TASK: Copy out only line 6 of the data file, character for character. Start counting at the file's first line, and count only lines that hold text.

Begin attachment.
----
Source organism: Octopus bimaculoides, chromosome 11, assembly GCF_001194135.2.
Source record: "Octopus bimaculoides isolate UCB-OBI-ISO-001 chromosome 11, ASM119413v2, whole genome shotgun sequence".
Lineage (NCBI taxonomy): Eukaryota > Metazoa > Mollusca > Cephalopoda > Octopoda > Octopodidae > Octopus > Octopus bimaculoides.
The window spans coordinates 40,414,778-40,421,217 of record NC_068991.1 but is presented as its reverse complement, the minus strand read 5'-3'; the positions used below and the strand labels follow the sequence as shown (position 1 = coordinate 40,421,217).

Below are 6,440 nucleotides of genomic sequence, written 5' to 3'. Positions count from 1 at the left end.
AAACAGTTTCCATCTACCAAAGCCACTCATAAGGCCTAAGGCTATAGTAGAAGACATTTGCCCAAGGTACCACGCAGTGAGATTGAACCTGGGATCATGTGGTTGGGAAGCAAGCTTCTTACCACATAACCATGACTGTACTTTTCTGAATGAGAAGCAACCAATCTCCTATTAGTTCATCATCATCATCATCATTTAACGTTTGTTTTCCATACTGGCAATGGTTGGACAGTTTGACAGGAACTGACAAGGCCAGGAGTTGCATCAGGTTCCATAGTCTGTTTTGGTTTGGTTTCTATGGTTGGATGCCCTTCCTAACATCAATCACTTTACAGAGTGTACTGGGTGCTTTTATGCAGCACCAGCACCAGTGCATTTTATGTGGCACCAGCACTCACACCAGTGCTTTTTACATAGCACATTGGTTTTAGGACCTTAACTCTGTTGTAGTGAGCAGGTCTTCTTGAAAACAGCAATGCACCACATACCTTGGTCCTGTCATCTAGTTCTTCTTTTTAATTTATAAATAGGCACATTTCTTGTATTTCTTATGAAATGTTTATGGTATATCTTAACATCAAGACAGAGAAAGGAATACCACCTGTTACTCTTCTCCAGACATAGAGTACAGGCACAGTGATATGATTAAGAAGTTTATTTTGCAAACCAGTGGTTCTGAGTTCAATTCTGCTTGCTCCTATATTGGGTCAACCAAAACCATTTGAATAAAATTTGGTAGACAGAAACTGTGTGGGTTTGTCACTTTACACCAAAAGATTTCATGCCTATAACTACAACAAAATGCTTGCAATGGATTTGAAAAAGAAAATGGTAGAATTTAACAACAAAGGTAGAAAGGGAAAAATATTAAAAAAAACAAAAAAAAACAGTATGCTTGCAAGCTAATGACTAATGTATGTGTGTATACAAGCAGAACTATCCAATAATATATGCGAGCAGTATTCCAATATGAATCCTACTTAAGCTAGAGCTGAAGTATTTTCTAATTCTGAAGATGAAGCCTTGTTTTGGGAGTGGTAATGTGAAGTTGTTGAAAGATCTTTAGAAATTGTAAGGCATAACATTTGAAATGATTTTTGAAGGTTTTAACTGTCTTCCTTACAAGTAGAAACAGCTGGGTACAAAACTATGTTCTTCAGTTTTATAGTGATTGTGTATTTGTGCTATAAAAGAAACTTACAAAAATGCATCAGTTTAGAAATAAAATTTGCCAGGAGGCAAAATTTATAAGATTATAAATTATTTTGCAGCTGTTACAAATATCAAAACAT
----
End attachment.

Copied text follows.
AAACAGTTTCCATCTACCAAAGCCACTCATAAGGCCTAAGGCTATAGTAGAAGACATTTGCCCAAGGTACCACGCAGTGAGATTGAACCTGGGATCATGTGGTTGGGAAGCAAGCTTCTTACCACATAACCATGACTGTACTTTTCTGAATGAGAAGCAACCAATCTCCTATTAGTTCATCATCATCATCATCATTTAACGTTTGTTTTCCATACTGGCAATGGTTGGACAGTTTGACAGGAACTGACAAGGCCAGGAGTTGCATCAGGTTCCATAGTCTGTTTTGGTTTGGTTTCTATGGTTGGATGCCCTTCCTAACATCAATCACTTTACAGAGTGTACTGGGTGCTTTTATGCAGCACCAGCACCAGTGCATTTTATGTGGCACCAGCACTCACACCAGTGCTTTTTACATAGCACATTGGTTTTAGGACCTTAACTCTGTTGTAGTGAGCAGGTCTTCTTGAAAACAGCAATGCACCACATACCTTGGTCCTGTCATCTAGTTCTTCTTTTTAATTTATAAATAGGCACATTTCTTGTATTTCTTATGAAATGTTTATGGTATATCTTAACATCAAGACAGAGAAAGGAATACCACCTGTTACTCTTCTCCAGACATAGAGTACAGGCACAGTGATATGATTAAGAAGTTTATTTTGCAAACCAGTGGTTCTGAGTTCAATTCTGCTTGCTCCTATATTGGGTCAACCAAAACCATTTGAATAAAATTTGGTAGACAGAAACTGTGTGGGTTTGTCACTTTACACCAAAAGATTTCATGCCTATAACTACAACAAAATGCTTGCAATGGATTTGAAAAAGAAAATGGTAGAATTTAACAACAAAGGTAGAAAGGGAAAAATATTAAAAAAAACAAAAAAAAACAGTATGCTTGCAAGCTAATGACTAATGTATGTGTGTATACAAGCAGAACTATCCAATAATATATGCGAGCAGTATTCCAATATGAATCCTACTTAAGCTAGAGCTGAAGTATTTTCTAATTCTGAAGATGAAGCCTTGTTTTGGGAGTGGTAATGTGAAGTTGTTGAAAGATCTTTAGAAATTGTAAGGCATAACATTTGAAATGATTTTTGAAGGTTTTAACTGTCTTCCTTACAAGTAGAAACAGCTGGGTACAAAACTATGTTCTTCAGTTTTATAGTGATTGTGTATTTGTGCTATAAAAGAAACTTACAAAAATGCATCAGTTTAGAAATAAAATTTGCCAGGAGGCAAAATTTATAAGATTATAAATTATTTTGCAGCTGTTACAAATATCAAAACAT